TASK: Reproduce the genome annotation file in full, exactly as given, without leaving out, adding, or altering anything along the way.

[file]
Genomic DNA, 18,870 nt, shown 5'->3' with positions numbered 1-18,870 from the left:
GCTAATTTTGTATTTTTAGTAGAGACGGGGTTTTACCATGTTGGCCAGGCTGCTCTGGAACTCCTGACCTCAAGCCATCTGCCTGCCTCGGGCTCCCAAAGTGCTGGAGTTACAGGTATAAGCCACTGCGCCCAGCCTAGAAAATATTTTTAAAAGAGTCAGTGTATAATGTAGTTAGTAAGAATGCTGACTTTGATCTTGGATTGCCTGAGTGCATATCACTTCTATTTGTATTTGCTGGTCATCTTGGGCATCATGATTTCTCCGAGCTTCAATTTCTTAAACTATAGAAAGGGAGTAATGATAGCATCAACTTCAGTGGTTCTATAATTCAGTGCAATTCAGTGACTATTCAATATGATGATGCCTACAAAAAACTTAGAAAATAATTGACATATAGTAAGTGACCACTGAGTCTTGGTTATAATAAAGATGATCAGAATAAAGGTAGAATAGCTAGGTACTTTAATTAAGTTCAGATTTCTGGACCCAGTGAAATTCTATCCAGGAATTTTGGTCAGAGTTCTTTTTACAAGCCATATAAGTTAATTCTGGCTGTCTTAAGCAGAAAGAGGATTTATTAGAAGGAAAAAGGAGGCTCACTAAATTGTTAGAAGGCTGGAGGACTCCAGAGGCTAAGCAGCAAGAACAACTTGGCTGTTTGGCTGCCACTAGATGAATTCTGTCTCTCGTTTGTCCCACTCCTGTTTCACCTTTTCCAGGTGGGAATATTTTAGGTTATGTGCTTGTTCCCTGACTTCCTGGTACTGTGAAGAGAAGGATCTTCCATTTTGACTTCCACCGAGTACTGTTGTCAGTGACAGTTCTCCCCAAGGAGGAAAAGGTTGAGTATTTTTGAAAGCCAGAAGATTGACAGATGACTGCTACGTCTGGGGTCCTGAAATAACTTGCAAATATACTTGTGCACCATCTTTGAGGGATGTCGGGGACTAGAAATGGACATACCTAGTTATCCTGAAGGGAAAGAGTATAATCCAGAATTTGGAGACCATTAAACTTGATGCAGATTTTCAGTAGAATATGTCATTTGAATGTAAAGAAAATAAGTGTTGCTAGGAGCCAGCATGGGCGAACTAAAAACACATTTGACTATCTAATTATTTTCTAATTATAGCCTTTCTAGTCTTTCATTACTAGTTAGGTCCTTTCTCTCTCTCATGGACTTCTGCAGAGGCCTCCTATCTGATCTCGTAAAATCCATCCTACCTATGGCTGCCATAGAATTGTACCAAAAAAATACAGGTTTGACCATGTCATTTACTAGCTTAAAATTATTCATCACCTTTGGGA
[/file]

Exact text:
Genomic DNA, 18,870 nt, shown 5'->3' with positions numbered 1-18,870 from the left:
GCTAATTTTGTATTTTTAGTAGAGACGGGGTTTTACCATGTTGGCCAGGCTGCTCTGGAACTCCTGACCTCAAGCCATCTGCCTGCCTCGGGCTCCCAAAGTGCTGGAGTTACAGGTATAAGCCACTGCGCCCAGCCTAGAAAATATTTTTAAAAGAGTCAGTGTATAATGTAGTTAGTAAGAATGCTGACTTTGATCTTGGATTGCCTGAGTGCATATCACTTCTATTTGTATTTGCTGGTCATCTTGGGCATCATGATTTCTCCGAGCTTCAATTTCTTAAACTATAGAAAGGGAGTAATGATAGCATCAACTTCAGTGGTTCTATAATTCAGTGCAATTCAGTGACTATTCAATATGATGATGCCTACAAAAAACTTAGAAAATAATTGACATATAGTAAGTGACCACTGAGTCTTGGTTATAATAAAGATGATCAGAATAAAGGTAGAATAGCTAGGTACTTTAATTAAGTTCAGATTTCTGGACCCAGTGAAATTCTATCCAGGAATTTTGGTCAGAGTTCTTTTTACAAGCCATATAAGTTAATTCTGGCTGTCTTAAGCAGAAAGAGGATTTATTAGAAGGAAAAAGGAGGCTCACTAAATTGTTAGAAGGCTGGAGGACTCCAGAGGCTAAGCAGCAAGAACAACTTGGCTGTTTGGCTGCCACTAGATGAATTCTGTCTCTCGTTTGTCCCACTCCTGTTTCACCTTTTCCAGGTGGGAATATTTTAGGTTATGTGCTTGTTCCCTGACTTCCTGGTACTGTGAAGAGAAGGATCTTCCATTTTGACTTCCACCGAGTACTGTTGTCAGTGACAGTTCTCCCCAAGGAGGAAAAGGTTGAGTATTTTTGAAAGCCAGAAGATTGACAGATGACTGCTACGTCTGGGGTCCTGAAATAACTTGCAAATATACTTGTGCACCATCTTTGAGGGATGTCGGGGACTAGAAATGGACATACCTAGTTATCCTGAAGGGAAAGAGTATAATCCAGAATTTGGAGACCATTAAACTTGATGCAGATTTTCAGTAGAATATGTCATTTGAATGTAAAGAAAATAAGTGTTGCTAGGAGCCAGCATGGGCGAACTAAAAACACATTTGACTATCTAATTATTTTCTAATTATAGCCTTTCTAGTCTTTCATTACTAGTTAGGTCCTTTCTCTCTCTCATGGACTTCTGCAGAGGCCTCCTATCTGATCTCGTAAAATCCATCCTACCTATGGCTGCCATAGAATTGTACCAAAAAAATACAGGTTTGACCATGTCATTTACTAGCTTAAAATTATTCATCACCTTTGGGA